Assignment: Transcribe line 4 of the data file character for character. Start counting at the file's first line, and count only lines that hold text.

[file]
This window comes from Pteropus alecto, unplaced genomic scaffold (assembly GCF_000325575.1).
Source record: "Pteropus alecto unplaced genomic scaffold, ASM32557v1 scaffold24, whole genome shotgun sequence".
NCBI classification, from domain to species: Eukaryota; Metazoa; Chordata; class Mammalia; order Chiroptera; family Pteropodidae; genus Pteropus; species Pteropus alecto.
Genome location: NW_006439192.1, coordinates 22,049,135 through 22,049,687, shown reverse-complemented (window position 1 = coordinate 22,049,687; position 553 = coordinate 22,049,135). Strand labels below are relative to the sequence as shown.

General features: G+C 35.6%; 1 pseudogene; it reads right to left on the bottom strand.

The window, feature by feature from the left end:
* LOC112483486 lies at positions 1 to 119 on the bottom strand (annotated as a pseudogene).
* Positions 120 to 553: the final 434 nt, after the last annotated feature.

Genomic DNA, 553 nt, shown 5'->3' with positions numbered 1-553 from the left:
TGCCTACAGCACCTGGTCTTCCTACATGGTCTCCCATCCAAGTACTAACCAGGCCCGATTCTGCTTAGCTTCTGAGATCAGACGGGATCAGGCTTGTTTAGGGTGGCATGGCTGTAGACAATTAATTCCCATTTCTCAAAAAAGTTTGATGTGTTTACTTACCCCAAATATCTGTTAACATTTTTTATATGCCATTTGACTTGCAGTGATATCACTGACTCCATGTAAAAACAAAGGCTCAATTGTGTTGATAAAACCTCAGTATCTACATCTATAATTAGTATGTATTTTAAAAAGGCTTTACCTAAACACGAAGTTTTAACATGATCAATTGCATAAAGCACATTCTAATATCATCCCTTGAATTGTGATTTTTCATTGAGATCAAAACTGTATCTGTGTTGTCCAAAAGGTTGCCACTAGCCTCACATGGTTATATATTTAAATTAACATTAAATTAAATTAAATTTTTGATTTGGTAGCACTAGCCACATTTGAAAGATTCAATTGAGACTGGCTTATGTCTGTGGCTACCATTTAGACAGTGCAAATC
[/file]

Genome location: NW_006439192.1, coordinates 22,049,135 through 22,049,687, shown reverse-complemented (window position 1 = coordinate 22,049,687; position 553 = coordinate 22,049,135). Strand labels below are relative to the sequence as shown.